Maria Varela first engaged in social justice activism by joining the Young Christian Students (YCS) at her south-side Chicago High School. YCS was an international organization inspired by liberation theology to transform oppressive conditions in workplaces, schools and communities. After graduating from college in 1961, Varela worked for two years as a campus organizer for the National Staff of YCS. In 1963, she accepted an invitation to join the Student Non-Violent Coordinating Committee (SNCC), a civil rights organization operating in the U.S. South.

In 1968 the experienced civil rights activist accepted an invitation from Reies López Tijerina (1926-2015) to join the Land Grant Movement in New Mexico: a movement to restore ancestral lands taken by the U.S. Government and/or stolen by land speculators. Tijerina and other Latino leaders were invited to participate in the Poor Peoples Campaign in Washington DC in June of 1968. Maria Varela was the only photographer embedded with the Chicano delegation for the duration of the campaign.

“The images in this exhibition reflect the evolution of resistance movements over nearly three decades, from demonstrations to political organizing to establishing alternative institutions, which would model what we would do ‘if we were in charge’.”

– Maria Varela

 

El primer compromiso de Maria Varela con el activismo por la justicia social fue cuando se unió a los Jóvenes Estudiantes Cristianos (YCS) en la escuela preparatoria del lado sur de Chicago. La YCS era una organización internacional inspirada por la teología de la liberación que establecía transformar las condiciones opresivas en los lugares de trabajo, las escuelas y las comunidades. Después de graduarse de la universidad (1961), Varela trabajó dos años como organizadora del campus para el Personal Nacional del YCS. En 1963, aceptó la invitación a unirse al Comité Coordinador Estudiantil No Violento (SNCC), una organización de derechos civiles que funciona en el sur de los Estados Unidos.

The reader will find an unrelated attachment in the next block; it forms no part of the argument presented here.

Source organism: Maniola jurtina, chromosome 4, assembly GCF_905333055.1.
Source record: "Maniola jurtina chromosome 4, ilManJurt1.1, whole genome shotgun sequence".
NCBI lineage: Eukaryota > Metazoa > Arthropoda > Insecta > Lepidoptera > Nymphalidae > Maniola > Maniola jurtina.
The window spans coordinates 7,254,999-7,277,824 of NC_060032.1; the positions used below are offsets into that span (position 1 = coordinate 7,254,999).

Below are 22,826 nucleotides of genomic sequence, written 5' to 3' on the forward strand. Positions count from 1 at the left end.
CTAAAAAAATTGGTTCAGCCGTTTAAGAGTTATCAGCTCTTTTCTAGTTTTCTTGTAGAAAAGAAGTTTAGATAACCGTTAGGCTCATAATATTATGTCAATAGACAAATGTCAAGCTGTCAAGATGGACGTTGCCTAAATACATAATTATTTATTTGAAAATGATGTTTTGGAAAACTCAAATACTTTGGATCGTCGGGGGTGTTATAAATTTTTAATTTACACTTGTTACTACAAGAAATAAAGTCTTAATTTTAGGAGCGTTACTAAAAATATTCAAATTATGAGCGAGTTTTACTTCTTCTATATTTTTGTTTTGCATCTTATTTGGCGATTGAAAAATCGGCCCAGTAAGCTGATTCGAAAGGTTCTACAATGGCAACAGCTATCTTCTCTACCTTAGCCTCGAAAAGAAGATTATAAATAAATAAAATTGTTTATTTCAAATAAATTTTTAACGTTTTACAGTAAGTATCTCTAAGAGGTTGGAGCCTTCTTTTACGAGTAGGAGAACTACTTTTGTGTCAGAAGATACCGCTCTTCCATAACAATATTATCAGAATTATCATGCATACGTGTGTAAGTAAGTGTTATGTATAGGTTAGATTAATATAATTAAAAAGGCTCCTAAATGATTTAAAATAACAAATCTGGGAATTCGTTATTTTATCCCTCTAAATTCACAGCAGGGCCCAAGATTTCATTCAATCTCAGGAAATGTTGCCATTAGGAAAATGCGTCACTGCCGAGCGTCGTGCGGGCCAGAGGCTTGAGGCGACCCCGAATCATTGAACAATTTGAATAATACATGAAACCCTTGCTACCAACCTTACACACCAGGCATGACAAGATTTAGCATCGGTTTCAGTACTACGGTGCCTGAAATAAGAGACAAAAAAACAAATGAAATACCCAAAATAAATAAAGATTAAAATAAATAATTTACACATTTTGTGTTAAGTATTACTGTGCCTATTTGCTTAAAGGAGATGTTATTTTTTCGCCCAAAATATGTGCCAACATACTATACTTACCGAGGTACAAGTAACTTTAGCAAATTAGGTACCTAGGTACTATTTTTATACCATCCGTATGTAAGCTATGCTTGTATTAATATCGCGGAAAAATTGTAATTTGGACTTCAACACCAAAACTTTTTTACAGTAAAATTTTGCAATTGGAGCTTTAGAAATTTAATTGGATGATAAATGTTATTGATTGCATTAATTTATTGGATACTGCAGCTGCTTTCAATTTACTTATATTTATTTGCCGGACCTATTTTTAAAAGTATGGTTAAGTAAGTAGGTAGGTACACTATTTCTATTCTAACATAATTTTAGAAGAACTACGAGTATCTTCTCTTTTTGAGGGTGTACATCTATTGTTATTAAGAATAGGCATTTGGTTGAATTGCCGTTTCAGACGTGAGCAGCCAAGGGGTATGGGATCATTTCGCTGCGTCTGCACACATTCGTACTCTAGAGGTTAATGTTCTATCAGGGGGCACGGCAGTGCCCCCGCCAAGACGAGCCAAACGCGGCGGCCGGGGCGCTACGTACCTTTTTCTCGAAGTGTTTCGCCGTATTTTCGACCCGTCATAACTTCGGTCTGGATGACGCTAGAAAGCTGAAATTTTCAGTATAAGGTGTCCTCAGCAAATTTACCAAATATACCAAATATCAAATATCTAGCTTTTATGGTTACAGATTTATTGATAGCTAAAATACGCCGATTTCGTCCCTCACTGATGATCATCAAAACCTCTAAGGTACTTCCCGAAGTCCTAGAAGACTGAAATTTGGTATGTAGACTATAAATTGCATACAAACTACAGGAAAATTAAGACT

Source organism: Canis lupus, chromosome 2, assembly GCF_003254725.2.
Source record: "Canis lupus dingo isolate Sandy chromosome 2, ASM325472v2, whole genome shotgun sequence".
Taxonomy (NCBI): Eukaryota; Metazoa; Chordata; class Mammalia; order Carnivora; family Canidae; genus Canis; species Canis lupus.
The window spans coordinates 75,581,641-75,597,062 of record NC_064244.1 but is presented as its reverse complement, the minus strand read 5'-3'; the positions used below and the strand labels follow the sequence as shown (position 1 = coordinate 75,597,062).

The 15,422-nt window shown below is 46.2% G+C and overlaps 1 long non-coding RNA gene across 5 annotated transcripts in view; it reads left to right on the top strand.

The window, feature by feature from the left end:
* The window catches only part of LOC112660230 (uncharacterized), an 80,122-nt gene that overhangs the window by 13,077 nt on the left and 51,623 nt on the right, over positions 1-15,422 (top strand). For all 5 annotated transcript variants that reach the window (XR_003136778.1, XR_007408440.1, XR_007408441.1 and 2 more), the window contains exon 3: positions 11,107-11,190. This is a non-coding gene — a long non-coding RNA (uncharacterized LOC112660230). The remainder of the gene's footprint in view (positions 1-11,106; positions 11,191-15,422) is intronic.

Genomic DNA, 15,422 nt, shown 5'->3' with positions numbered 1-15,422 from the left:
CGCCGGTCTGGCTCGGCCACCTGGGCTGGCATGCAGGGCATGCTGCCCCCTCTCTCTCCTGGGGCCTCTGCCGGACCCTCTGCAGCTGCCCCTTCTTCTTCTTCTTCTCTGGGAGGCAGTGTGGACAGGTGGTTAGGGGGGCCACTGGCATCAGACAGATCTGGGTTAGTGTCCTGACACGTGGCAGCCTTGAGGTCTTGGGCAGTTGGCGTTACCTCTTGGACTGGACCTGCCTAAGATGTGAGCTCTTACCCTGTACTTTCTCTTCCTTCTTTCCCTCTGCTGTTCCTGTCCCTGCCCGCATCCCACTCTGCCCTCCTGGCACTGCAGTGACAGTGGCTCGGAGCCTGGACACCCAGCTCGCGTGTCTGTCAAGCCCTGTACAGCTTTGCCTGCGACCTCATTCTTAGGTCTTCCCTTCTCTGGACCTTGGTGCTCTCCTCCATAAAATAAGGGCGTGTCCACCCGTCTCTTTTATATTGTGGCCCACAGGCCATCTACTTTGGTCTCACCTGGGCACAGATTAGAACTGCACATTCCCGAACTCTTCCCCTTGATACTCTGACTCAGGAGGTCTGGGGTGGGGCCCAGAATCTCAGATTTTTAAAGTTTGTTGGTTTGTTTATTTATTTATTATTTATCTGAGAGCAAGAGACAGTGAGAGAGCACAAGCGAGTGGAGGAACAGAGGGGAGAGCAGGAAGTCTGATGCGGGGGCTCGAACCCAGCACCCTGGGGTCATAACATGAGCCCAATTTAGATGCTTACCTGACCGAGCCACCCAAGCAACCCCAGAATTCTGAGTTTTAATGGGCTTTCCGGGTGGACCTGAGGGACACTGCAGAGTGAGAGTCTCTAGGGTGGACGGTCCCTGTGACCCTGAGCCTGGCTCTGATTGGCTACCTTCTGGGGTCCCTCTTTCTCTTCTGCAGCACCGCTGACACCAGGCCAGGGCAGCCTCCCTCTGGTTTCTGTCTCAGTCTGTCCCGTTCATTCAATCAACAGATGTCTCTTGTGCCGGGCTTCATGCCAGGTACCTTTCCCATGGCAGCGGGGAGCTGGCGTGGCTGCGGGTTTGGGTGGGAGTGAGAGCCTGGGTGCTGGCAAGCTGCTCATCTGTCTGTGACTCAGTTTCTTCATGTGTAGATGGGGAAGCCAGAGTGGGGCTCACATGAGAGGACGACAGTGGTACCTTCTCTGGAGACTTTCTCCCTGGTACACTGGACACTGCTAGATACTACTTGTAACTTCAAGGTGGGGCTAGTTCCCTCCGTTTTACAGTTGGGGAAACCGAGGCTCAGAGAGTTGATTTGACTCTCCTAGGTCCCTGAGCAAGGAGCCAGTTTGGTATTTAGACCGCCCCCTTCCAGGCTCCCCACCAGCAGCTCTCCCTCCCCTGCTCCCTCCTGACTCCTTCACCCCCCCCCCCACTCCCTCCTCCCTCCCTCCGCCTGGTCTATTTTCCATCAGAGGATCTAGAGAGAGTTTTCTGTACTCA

En 1968 la experimentada activista de los derechos civiles aceptó una invitación de Reies López Tijerina (1926-2015) a unirse al movimiento chicano Land Grant Movement en Nuevo México: un movimiento para restaurar tierras ancestrales tomadas por el gobierno de los EE.UU. y/o robadas por los especuladores de la tierra. Tijerina y otros líderes latinos fueron invitados en junio de 1968 a Washington DC a participar en la Campaña de los Pueblos Pobres. Maria Varela fue la única fotógrafa incluida en la delegación chicana durante el transcurso de la campaña.

“Las imágenes de esta exhibición reflejan la evolución de los movimientos de resistencia durante casi tres décadas, desde las demostraciones hasta la organización política para establecer instituciones alternativas que pudieran generar modelos de lo que haríamos ‘si estuviéramos a cargo’.”

– Maria Varela

Exhibition organized by the National Museum of Mexican Art, Chicago. Sponsors: Chicago Park District, Chicago Department of Cultural Affairs and Special Events, Illinois Arts Council Agency and Southwest Airlines.

This exhibition is made possible for The Fralin Museum of Art through generous support from the Office for Equal Opportunity and Civil Rights at the University of Virginia and The Fralin Museum of Art Volunteer Board. 

The Fralin Museum of Art’s programming is made possible through generous support of The Joseph and Robert Cornell Memorial Foundation. We also wish to thank our in-kind donors: WTJU 91.1 FM and Ivy Publications LLC’s Charlottesville Welcome Book.

Schedules

  • Occurred Tuesday, November 19th, 2019 @ 12:00 pm – 1:00 pm

Venue

The Fralin Museum of Art

155 Rugby Road
Charlottesville, VA 22903

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